Save The Waves has since produced two studies evaluating the economic value of surf breaks, in partnership with academics at Stanford University, the University of Oregon and the University of Hawaii. Mavericks, an epicenter of big-wave surfing in Half Moon Bay, Calif., is worth $23.9 million annually in a report produced in 2010. A wave at Mundaka, off the coast of southern Spain, brings in about $4.5 million to the local economy each year, according to a 2007 study.
Economists calculate the value of a surfable wave by tabulating visiting expenses of surfers and surf spectators. Some of the indicators they watch: distance traveled, visits per year, time taken off work, length of stay, drive time, gas money, parking fees, food breaks, gear rentals. The theory is that such figures represent how much money a person is willing to part with for the experience. At Mavericks, for example, economists calculated that more than 420,000 people, not just surfers, visit each year to watch the waves and spend an average of $56.70 per visit.
A study looks at the economics of surfing.
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‘Waves are our Yosemite Valleys’
The practice of protecting natural resources for public use is as old as Yellowstone, the country’s first national park. It was established in 1872 “for the benefit and enjoyment of the people,” according to the statute signed by President Ulysses S. Grant. The field of natural resource economics is a natural outgrowth of the same idea. It began as a means of quantifying value in mining, fishing and timber industries, and it provides a method of assessing dollar values for travel and activities around places where people recreate. The methodology gives economists tools to gauge how much people are willing to pay to go skiing or whale-watching or to hike the Appalachian Trail.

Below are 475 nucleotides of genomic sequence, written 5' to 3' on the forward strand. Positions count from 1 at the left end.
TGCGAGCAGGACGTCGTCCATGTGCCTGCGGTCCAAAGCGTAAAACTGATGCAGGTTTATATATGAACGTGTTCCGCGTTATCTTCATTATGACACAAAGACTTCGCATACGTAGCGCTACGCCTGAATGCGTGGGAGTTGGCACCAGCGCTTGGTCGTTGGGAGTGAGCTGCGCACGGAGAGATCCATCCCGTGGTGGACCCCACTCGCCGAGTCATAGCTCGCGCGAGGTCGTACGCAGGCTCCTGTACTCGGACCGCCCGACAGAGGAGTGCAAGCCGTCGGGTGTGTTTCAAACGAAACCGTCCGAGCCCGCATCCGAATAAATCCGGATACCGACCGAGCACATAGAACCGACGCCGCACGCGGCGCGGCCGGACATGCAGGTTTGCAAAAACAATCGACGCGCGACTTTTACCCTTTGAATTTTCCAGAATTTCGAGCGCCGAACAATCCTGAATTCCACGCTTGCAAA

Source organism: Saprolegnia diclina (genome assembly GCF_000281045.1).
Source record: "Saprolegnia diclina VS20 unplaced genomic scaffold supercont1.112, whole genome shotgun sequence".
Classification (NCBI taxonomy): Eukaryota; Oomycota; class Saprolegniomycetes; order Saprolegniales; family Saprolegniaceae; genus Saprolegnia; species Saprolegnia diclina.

“These waves are our Yosemite Valleys,” Nelsen said. He believes they deserve the same considerations and protections. “We think of these as national treasures.”
The same way national parks set use restrictions on select areas, surfers are beginning to induct unique wave breaks into what they call World Surfing Reserves. The designation was created in 2009 by Save The Waves and modeled on an Australian organization called National Surfing Reserves that has had success coordinating protection plans with government officials for about a dozen surf breaks. What is often lacking is the financial element — key to swaying decision makers, said Neil Lazarow, an economist who evaluated surfing on Australia’s famed Gold Coast.
The movement to apply economics to environmentalism got a boost last year from the President’s Council of Advisors on Science and Technology. In a report issued to the White House, the council recommends investing in research surrounding “environmental capital,” or non-consumptive natural resources that people will pay to enjoy. The idea that self-sustaining resources such as waves don’t attract dollars simply because you can’t count people moving through a turnstile is outdated thinking, said Pendleton, the Duke economist.
“We’ve tended to focus on big industrial uses of the outdoors while forgetting about these much more sustainable uses of the outdoors, especially recreation,” Pendleton said. “And we do it at our own economic peril.”